Supermarket giant Foodstuffs says it's ready to help distribute rapid antigen tests at cost - but they're not currently allowed to put them on the shelves.
North Island chief executive Chris Quin said it was "unusual" that currently it is prohibited to sell rapid antigen tests (RATs) at a retail level.
Quin told Newstalk ZB's Mike Hosking today that they could easily start selling RATs to businesses - but they're not allowed to retail them even if they had them in stock.
His comments come after businessman Sir Ian Taylor revealed the Government had recently placed an order for 20 million RATs and he was working with Foodstuffs and Mainfreight on a potential distribution plan.
"We certainly think it's unusual compared to many other countries around the world," said Quin.
He said they would like to have more collaboration with the Government.
"There is no doubt that we have to make sure the critical work forces have the access they need first," he said.
He praised the ability to return to work with a RAT or as a close contact critical worker was a pragmatic and positive step forward.
Foodstuffs is preparing for 30 per cent of its workforce to be unavailable as Omicron takes hold.
"It's not going to be small to deal with and the preparation we've been doing essentially... masks really matter, rapid antigen tests matter, our team know how to use distancing and keep themselves as safe as possible and the booster level our team have delivered – all of that helps us stand up to what's coming," said Quin.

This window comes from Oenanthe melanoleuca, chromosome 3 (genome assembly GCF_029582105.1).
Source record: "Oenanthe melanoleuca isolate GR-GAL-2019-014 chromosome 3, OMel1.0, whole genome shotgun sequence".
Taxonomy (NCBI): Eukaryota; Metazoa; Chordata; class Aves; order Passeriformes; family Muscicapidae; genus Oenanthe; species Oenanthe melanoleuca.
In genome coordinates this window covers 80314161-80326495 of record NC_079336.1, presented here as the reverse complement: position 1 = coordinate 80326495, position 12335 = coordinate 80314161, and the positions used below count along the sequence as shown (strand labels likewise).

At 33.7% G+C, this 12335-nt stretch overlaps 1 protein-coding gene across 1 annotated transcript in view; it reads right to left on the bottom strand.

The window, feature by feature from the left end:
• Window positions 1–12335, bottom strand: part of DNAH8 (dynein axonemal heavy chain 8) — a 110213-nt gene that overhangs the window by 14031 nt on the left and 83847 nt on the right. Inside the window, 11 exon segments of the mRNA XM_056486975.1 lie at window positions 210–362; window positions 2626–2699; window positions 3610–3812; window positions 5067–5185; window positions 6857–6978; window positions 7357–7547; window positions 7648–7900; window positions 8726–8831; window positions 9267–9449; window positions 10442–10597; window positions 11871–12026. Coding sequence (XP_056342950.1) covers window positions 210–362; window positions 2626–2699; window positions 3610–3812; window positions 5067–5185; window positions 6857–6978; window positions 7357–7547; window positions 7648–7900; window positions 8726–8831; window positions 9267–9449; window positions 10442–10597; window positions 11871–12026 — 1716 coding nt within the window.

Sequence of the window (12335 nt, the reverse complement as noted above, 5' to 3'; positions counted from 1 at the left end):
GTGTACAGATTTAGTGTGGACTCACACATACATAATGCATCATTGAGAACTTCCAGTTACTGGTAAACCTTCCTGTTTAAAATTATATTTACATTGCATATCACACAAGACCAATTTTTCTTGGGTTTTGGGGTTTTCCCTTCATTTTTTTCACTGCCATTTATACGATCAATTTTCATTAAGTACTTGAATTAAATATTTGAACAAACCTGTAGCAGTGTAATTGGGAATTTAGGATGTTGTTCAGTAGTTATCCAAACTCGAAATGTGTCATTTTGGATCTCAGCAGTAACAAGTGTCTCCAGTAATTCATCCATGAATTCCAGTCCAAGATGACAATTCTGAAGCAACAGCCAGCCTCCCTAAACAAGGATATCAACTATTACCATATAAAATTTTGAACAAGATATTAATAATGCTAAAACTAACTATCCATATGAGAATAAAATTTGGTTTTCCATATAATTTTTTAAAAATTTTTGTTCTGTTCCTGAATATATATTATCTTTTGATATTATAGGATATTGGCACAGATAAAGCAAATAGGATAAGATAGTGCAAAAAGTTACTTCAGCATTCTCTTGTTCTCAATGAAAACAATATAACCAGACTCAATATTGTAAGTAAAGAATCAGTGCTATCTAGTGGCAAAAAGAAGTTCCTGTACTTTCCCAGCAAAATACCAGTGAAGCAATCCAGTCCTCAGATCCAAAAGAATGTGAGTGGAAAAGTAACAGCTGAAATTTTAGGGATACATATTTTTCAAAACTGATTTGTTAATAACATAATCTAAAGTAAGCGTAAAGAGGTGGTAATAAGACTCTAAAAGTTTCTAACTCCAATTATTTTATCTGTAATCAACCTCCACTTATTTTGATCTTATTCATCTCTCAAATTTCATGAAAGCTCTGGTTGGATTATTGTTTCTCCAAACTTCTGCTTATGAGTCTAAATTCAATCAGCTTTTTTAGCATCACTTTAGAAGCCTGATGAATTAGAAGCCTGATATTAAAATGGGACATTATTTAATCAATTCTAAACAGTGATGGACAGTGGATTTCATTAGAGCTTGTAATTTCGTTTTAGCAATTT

He said this summer supermarkets are holding 20 per cent more stock than previous years and he urged New Zealanders to keep shopping normally.
"I am hopeful that in the two years so far that we've learnt and that the people understand this system will hold up," he said.
In the few days after the country moved into the red traffic light setting, he said people were shopping unnecessarily before getting back to normal demand.
"We had a bit of a bump in the first few days last week following the announcement of the move to red and unfortunately saw the slightly predictable and unnecessary need of stocking up homes."